2. ^ a b c d Wood, Perry L. Jr.; L. Lee Grismer; Norhayati Ahmad & Juliana Senawi (2008). "Two new species of torrent-dwelling toads Ansonia Stoliczka, 1870 (Anura: Bufonidae) from peninsular Malaysia". Herpetologica. 64 (3): 321–340. doi:10.1655/07-065.1.
    3. ^ a b c "Ansonia jeetsukumarani". Amphibians and Reptiles of Peninsular Malaysia. Retrieved 8 January 2016.
    4. ^ Frost, Darrel R. (2015). "Ansonia jeetsukumarani Wood, Grismer, Norhayati, and Senawi, 2008". Amphibian Species of the World: an Online Reference. Version 6.0. American Museum of Natural History. Retrieved 8 January 2016.
     title=
    Description
    provided by AmphibiaWeb text

    Ansonia jeetsukumarani males grow up to 19.9 mm snout vent length and females up to 25.3 mm. The snout of A. jeetsukumarani is truncate, wide and square. The limbs are slender. The body is stout and flat, and the head is narrower than the body. The tympanum is visible, circular and large. The snout extends past the lower jaw, and a white wart is present at the angle of the jaw. The tips of the fingers and toes are rounded but lack circummarginal discs. The toes are webbed but the fingers are not, and the first finger is longer than the second. The texture of the abdomen is coarsely granular in male individuals and finely granular in females. The dorsal surface has tubercles, which are more prominent in males. Males possess nuptual pads on the first finger and vocal slits on the right side of the buccal cavity (Wood et al. 2008).

    Ansonia jeetsukumarani is most visibly similar to A. malayana, but can be distinguished by its lack of a large yellow wart at the angle of the jaw and of a white patch below the eye, which are both present in A. malayana. They also differ in the color of the iris, which is reddish brown in A. jeetsukmarani and golden in A. malayana (Wood et al. 2008).

    In live individuals the dorsum is brown except for an orangish-yellow spot between the scapulae and a thin, faint vertebral stripe. The limbs are orangish with light crossbars. The hands and feet have brown and orange bars. The iris is reddish brown with black reticulation. The ventral surface is dark. Whitish spots are present on the ventral side from the gular region to the hind limbs. The ventral side of the hind limbs is brownish-red in females and brown in males. In preserved specimens the dorsum is black and the lateral surfaces are faintly yellowish-orange. The limbs are black with yellowish-orange crossbars. The vental surface is cream to brown with dark blotches, and lighter spots remain present in the gular region (Wood et al. 2008).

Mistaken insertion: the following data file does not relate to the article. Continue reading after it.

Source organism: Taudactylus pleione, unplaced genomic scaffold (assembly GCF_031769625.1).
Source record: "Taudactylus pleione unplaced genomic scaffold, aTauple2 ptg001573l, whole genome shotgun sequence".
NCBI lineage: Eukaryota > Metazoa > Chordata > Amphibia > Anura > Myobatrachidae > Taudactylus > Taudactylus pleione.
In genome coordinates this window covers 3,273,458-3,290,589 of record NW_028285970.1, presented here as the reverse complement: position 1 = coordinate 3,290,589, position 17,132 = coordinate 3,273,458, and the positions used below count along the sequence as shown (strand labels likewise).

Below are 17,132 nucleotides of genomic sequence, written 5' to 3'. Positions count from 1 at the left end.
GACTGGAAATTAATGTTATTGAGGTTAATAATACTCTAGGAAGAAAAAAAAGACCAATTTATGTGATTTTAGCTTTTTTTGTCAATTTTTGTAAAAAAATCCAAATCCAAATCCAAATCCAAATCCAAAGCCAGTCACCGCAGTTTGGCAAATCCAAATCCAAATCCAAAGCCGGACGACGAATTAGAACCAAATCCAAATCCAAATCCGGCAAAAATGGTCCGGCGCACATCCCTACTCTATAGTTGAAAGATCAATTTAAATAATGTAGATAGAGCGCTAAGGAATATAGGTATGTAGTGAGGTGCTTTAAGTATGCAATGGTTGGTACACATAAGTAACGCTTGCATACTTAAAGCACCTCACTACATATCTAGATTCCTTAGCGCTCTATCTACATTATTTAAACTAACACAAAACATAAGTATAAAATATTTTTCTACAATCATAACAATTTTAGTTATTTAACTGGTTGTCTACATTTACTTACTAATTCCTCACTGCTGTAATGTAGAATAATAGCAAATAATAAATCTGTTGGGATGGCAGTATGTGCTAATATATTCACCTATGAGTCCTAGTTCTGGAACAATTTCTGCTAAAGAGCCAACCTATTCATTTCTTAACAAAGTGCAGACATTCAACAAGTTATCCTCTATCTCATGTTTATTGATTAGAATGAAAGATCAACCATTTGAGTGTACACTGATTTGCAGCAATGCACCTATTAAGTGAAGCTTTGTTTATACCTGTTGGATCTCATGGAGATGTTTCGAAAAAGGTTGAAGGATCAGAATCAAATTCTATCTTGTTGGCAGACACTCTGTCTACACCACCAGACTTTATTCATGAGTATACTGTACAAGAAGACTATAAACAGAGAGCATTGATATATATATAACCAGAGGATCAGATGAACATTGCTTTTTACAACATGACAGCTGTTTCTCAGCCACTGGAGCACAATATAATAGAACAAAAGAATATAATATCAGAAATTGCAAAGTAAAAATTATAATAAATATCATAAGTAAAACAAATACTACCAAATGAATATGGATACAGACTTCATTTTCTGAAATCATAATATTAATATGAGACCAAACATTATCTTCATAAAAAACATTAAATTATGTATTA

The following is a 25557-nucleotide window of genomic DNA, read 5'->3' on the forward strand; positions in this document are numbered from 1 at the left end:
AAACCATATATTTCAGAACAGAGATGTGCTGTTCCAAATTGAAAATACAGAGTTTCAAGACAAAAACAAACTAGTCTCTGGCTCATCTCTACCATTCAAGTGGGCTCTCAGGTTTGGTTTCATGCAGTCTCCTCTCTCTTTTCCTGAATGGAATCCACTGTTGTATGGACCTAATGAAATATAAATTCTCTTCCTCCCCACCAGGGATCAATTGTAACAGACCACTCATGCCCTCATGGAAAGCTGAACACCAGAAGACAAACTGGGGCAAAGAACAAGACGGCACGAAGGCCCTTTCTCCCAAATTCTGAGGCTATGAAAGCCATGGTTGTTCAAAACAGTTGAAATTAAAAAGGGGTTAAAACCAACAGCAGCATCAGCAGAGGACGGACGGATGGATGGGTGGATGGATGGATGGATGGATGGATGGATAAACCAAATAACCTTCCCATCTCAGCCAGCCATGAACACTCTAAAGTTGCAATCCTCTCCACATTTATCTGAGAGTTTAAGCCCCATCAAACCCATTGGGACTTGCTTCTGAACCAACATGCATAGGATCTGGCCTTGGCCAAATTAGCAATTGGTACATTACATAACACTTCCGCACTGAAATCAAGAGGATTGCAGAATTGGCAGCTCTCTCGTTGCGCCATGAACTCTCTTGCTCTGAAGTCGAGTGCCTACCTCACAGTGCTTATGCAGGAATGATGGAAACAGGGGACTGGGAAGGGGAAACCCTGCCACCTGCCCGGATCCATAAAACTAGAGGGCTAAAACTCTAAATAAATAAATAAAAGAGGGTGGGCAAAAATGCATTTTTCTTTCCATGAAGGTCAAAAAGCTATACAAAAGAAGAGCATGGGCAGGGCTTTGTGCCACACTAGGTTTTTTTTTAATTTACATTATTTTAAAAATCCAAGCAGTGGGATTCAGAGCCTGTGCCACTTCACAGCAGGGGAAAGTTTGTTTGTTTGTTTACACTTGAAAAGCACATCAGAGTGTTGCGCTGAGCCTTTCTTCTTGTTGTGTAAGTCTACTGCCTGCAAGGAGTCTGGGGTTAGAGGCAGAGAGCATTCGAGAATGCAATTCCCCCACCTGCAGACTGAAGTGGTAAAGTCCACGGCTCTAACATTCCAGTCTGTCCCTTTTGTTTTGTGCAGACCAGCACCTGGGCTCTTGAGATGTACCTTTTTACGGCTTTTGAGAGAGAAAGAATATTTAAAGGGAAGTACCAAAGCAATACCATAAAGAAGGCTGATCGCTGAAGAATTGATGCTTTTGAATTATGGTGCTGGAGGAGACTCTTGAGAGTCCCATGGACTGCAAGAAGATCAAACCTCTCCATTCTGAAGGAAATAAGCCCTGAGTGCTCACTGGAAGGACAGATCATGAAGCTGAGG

Originally described by Perry L. Wood Jr., L Lee Grismer, Norhayati Ahmad, and Juliana Senawi in 2008.

    The genus Ansonia is composed of two distinct and well-supported clades. Ansonia jeetsukumarani is a member of a clade containing 17 species from Peninsular Malaysia, Thailand, and Borneo (Matsui et al. 2010).

    Ansonia jeetsukumarani is named in honor of contributions made by Jeet Sukumaran to the understanding of biology of Malaysian amphibians (Wood et al. 2008).

Distribution

    Distribution and Habitat
    provided by AmphibiaWeb text

    Populations of Ansonia jeetsukumarani can be found at Fraser's Hill, Pahang, and Sungai Pergau, Kelantan, in Peninsular Malaysia. Individuals were collected at elevations ranging from 1059 - 1125 m. Ansonia jeetsukumarani was found generally on leaves and rocks about 0.5 - 1.5 m above the forest floor and in close proximity to streams (Wood et al. 2008).

Trends

    Life History, Abundance, Activity, and Special Behaviors
    provided by AmphibiaWeb text

    All specimens used to describe Ansonia jeetsukumarani were collected at night from rocks and leaves near streams 0.5 - 1.5 m above the ground in closed canopy forests (Wood et al. 2008).

Threats

    Life History, Abundance, Activity, and Special Behaviors
    provided by AmphibiaWeb text

    Because of the recent discovery of this species, it is difficult to tell if the species is in decline. However major threats could include habitat fragmentation and global warming (Wood 2009).